Edges… ’nuff said.
This blade is believed to a machete. However I do not know from where. The scabbard and hilt are carved and have a Polynesian feel. Something I found very interesting is the markings on both the top edge and flat side of the blade. I don’t know what they signify, but seem more functional than decorative. Even the recessed areas of wood have a aesthetic element with the little holes.
This dagger is one of my favorites as it has a stacked leather and brass hilt. The process is an art in itself. Disks of leather and brass shaped like washers are stacked up on the knifes tang in the order/design you want and glued together and dried under pressure. The leather is then shaped with a lathe or a dermal.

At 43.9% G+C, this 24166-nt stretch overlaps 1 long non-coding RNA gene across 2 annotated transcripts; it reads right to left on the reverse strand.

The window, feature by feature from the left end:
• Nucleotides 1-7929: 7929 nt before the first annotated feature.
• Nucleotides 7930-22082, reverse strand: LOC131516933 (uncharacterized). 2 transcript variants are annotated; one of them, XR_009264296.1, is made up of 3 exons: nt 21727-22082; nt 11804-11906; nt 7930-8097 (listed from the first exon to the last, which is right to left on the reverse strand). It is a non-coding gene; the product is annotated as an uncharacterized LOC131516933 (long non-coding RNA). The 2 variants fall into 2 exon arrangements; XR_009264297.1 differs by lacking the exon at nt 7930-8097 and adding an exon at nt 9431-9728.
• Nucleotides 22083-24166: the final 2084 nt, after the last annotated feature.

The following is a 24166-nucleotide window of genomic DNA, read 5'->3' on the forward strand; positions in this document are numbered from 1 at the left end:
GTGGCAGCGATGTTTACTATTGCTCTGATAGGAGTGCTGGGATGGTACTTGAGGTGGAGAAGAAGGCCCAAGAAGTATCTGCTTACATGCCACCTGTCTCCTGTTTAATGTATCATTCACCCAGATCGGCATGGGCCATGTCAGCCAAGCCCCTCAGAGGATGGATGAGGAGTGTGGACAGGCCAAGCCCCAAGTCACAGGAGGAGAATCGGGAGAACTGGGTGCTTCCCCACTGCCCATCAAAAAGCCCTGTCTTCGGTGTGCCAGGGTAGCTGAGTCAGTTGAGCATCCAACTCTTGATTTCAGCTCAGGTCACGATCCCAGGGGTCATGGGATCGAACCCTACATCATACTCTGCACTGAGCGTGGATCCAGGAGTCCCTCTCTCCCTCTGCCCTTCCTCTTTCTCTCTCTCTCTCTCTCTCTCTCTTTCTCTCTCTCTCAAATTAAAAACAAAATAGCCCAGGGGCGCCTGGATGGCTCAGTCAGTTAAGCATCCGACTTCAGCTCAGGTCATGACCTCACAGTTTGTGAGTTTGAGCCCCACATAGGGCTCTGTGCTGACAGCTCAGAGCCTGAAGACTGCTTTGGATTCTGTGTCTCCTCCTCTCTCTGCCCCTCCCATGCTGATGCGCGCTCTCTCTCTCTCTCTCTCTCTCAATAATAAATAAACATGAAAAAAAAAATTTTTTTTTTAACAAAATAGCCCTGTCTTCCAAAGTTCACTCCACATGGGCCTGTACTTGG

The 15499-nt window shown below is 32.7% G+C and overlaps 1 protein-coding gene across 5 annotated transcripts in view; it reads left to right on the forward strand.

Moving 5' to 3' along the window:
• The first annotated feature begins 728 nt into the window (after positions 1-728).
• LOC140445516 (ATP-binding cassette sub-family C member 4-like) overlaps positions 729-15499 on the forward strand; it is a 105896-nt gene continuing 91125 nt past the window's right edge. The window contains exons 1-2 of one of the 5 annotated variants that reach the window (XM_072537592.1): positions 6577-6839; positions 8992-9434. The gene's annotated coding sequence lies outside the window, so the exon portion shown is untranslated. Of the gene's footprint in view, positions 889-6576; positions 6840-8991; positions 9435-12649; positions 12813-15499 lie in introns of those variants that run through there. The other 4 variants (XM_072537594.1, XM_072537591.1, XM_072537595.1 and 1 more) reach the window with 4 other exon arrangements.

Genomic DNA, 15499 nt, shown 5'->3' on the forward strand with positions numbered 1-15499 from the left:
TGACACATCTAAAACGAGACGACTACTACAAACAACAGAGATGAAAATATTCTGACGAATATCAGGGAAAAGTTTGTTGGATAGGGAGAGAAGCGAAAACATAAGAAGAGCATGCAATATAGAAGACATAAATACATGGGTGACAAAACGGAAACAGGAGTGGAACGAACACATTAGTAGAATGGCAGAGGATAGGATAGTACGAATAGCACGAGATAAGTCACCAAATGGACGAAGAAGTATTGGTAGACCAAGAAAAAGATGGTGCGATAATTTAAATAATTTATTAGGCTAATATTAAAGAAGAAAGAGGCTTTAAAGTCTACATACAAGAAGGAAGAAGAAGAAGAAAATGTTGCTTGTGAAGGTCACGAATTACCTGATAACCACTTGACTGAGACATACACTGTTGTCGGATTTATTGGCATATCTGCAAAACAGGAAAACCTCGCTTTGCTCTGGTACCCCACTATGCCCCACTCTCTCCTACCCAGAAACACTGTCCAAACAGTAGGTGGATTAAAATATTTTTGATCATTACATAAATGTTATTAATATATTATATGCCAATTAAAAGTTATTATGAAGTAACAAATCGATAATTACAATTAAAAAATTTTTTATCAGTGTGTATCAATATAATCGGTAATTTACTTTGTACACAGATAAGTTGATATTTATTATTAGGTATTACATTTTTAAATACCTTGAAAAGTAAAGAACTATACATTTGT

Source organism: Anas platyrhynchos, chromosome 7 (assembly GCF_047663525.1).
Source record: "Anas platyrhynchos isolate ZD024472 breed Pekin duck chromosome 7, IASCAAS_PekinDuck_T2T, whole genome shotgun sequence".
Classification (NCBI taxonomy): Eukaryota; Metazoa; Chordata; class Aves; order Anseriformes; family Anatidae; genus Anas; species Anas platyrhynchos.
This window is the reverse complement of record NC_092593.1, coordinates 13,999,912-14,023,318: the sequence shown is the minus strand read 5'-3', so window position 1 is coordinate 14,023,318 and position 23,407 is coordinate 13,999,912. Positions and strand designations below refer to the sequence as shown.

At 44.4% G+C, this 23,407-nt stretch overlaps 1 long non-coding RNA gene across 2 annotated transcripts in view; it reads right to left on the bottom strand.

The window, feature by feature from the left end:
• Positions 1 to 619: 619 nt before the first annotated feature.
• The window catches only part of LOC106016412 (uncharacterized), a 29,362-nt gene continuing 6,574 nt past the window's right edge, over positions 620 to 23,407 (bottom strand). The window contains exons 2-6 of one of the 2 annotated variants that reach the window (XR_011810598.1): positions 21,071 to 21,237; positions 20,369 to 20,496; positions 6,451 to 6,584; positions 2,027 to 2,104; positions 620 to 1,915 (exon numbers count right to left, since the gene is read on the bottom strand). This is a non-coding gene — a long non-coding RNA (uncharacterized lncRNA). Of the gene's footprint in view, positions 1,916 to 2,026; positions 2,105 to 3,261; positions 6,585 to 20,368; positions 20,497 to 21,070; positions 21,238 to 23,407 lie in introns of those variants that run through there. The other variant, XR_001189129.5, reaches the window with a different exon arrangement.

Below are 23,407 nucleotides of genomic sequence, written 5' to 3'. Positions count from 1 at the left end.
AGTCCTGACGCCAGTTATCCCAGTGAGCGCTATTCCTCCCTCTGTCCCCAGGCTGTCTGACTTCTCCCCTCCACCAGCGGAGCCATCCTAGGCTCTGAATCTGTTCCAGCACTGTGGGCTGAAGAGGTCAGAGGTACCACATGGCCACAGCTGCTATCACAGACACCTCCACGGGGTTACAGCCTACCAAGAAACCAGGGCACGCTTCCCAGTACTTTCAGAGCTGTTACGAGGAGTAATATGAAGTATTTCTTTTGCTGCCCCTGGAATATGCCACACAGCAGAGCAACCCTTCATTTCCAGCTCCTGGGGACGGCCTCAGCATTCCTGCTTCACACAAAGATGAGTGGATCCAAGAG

This blade also has a sharp and pointy cap that screws onto the end of the tang. It can also be used to inflict ouch. The balance is excellent for me and the hilt fits in my hand perfectly (you can barely see it). I were to fight with a knife, it would be this one.
Ok, I really don’t know nothing about this sword. Sadly neither did the man who gave it to me. All we know is that it is a replica. The blade is engraved and states that its made in India as well as some writing in a local language. The scabbard is velvet over wood with a gold lace-like ribbon. It is missing the securing cord.
The hilt actually looks more European to me and it maybe from the time of the British Raj. Honestly, I have never really spend a lot of time looking into it. I need to.
I wish the the glare could have been managed better so some of the engraving is hard to see.